This isn't a Carol Reed
game but it could be. It's a self-confessed homage to them, having been
inspired by them. I didn't know that when I started playing, but my
first impressions were immediately of those games. Which isn't a
criticism, only an observation, and a good one at that given the intent
of the maker.
Silent Footsteps has you stepping out as Rebecca Carlson, whose
childhood friend recently died in what looked like an accident. Rebecca
is mentioned in the will, and receives keys to her friend's apartment
and a note saying "follow in my footsteps". She does just
that, returning to her old home town to try and see what the secretive
note is all about.
If you have played any Carol Reed games you will know what to expect.
There are the same real world environments, the same static screens, all
played from a point and click first person perspective. It wasn't
apparent inside the apartment (or perhaps I wasn't paying enough
attention) but once outside there are also tinges of that same smudgy
watercolour backgrounds that Carol wanders through. Nothing moves in the
environments, including the few other characters, but it doesn't matter.
The detail provides the environmental life, albeit relatively solitary.
The further connections and references to Carol Reed and some other
adventure game things you can discover for yourself. The maker is
clearly an adventure fan.
When you converse with another character, you hear their voice but
not your own, your dialogue being written. There aren't dialogue
options, rather you just click through your conversation. You do get to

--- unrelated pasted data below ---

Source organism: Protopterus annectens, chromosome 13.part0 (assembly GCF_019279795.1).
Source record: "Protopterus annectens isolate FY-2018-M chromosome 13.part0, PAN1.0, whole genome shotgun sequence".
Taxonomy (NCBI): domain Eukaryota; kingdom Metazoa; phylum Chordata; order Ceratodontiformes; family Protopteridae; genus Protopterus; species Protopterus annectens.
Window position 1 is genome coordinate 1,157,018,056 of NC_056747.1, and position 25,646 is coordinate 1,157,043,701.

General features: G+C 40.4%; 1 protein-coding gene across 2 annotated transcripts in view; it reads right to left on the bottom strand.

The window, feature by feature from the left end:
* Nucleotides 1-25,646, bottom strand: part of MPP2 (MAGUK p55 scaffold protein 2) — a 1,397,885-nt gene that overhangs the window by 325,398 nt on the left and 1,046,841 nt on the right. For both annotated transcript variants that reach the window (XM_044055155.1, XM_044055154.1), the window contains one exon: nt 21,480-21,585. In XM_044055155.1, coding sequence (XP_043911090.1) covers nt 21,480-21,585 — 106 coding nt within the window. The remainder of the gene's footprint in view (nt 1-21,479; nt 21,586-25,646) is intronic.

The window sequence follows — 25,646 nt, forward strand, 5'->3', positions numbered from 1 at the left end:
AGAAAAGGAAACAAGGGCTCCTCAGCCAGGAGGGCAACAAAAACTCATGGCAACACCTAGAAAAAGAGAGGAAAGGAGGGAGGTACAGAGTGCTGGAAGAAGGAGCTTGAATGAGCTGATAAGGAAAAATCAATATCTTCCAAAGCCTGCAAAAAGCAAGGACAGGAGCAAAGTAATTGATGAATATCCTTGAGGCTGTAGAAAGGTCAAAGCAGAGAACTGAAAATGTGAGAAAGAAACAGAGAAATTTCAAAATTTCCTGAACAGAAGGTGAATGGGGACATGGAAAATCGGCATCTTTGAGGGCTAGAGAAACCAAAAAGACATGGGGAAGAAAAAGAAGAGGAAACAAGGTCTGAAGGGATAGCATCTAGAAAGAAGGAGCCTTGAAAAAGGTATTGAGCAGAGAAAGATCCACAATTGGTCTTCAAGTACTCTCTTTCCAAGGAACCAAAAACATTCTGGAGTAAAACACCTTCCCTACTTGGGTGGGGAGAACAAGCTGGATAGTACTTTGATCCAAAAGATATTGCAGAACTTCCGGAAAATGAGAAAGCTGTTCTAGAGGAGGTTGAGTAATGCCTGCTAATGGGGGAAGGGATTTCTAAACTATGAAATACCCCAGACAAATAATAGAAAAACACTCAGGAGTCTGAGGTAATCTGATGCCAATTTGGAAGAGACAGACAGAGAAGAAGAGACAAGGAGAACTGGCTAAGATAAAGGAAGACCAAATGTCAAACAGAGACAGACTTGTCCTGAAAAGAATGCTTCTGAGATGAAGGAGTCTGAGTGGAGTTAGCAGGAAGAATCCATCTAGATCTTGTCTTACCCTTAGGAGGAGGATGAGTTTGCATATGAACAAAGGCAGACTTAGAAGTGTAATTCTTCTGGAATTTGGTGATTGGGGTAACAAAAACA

hear Rebecca though as she reflects to herself. While the game is set in
Sweden, all the dialogue is in English. It's all very simple and
Your cursor is a largish pink circle, that when you move it around
the screen will change to indicate a direction you can move or turn,
something that can be examined, or an object you can interact with.
Press the space bar if you want to highlight the hotspots in each
screen. There are generally only a few, and they are generous in size,
so you may not need the space bar very often. It does pay though to look
in all available directions, because you can miss things should you fail
to do so. One direction is "back", which will take you back to
where you just came from, which avoids having to turn all the way
around, although I did smirk a little imagining Rebecca walking
backwards through her town.
Silent Footsteps is a gentle game, and so is the puzzling. Which
again is not a value judgment, just an observation. Finding and using
things, piecing together or working out some codes or sequences,
combining inventory items; I was occasionally delayed but never really
stuck. My biggest bewilderment came from a lack of direction at one
point, which was overcome by accessing the hint journal. The first level
might say something like "explore the cemetery", which
indicates there is more to do there so that is where you should go. The
next level will often be a complete solve, so use with discretion.
The inventory ribbon is top of screen; left click to use an item, and
right click to examine. If you left click an item you can then hover it
over other items, and if it can be combined it will be outlined in pink.
Ditto in the game world if the item is the right item to use in that
spot. When you exit a location a map will become available, enabling you
to choose your next destination. As destinations become available, the
map will pop-up and flash so you are aware there is somewhere new to
Right clicking at any time in the game world brings up the menu,
where you can save at will, tweak a few volume settings, and turn
subtitles on or off. There is some ambient sound, and a varied
Silent Footsteps provided me with about 3 hours of engaging playtime,
and what it does it does well. It is essentially a one woman production,
and well done to her. If you like Carol, you will like Rebecca, and I
wouldn't be surprised to see her again.
I played on:
OS: Windows 10, 64 Bit
Processor: Intel i7-6700 4GHz